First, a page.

TPO and modified bitumen roofs are mostly used on commercial buildings. They provide energy efficiency, excellent durability, and strength. Modified bitumen will be a bit more expensive. The durability is greater.

The least expensive roofing option in the steep slope roofs category is asphalt shingles. It is a good roofing system with a predictable lifespan of 15–20 years in Florida. A shingle roof can be put on any building.

The upgrade from shingles is cement tiles, which again can last 20-plus years. Concrete tiles come in many profiles and colors. They can be installed by attaching with foam adhesive or screws. Florida has many communities with cement tiles as their choice. Stone-coated steel tile is more ex-pensive than concrete, though it has virtually the same appearance. The chief advantage is that it has a much higher resistance to windstorm events. A steel tile has more fasteners per tile, and the tile itself is the primary waterproofing element of the roof. The underlayment provides only a secondary role as all the water by design stays on top of the roof tile.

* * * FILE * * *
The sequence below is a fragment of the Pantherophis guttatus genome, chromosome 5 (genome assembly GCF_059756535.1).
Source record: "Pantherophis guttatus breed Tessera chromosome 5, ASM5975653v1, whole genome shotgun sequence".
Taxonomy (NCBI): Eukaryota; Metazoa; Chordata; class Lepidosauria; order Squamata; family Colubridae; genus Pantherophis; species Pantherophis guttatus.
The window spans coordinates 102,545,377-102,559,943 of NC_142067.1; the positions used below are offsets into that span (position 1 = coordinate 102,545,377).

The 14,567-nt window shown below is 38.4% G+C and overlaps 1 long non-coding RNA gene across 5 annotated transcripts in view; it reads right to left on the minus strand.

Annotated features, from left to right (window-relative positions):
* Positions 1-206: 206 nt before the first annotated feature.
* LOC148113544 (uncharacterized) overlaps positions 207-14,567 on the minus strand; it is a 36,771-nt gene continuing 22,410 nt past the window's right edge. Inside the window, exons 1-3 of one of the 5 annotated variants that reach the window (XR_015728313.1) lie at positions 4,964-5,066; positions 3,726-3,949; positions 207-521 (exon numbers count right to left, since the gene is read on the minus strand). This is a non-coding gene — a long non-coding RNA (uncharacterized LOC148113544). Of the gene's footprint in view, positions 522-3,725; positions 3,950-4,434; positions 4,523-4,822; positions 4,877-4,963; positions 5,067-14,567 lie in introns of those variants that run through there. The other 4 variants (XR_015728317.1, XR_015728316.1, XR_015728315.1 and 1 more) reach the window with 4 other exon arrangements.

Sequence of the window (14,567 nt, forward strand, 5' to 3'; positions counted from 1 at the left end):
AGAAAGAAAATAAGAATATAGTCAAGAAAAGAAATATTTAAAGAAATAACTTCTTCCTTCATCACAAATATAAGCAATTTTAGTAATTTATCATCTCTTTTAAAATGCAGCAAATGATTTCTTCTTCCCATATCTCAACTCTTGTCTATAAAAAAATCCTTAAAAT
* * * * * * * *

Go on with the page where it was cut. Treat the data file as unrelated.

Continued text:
Metal roofing is the most expensive of the steep slope roofs. Trending in popularity, metal roofing is not just for the commercial buildings now. Homeowners are choosing this look too! With many colors and a long life span of 20-plus years, it’s on the rise. Commercially, schools are using this for the energy efficiency and the long-lasting warranty. This is a great product without a noise issue.

Overall when selecting and investing in a roofing system, you must do your homework. Invest your time wisely in choosing your roofer and the type of roof you want on your business or home. Great success in all of these roofing systems has been seen. They have performed well in most cases and some have done better than others during our Florida hurricanes or tropical storms.

By Lisa Whitson

Biggest Monthly Increase Since U.S. Foreclosure Activity Peaked in March 2010;
  Scheduled Foreclosure Auctions Post 24 Percent Monthly Increase, REOs up 22 Percent;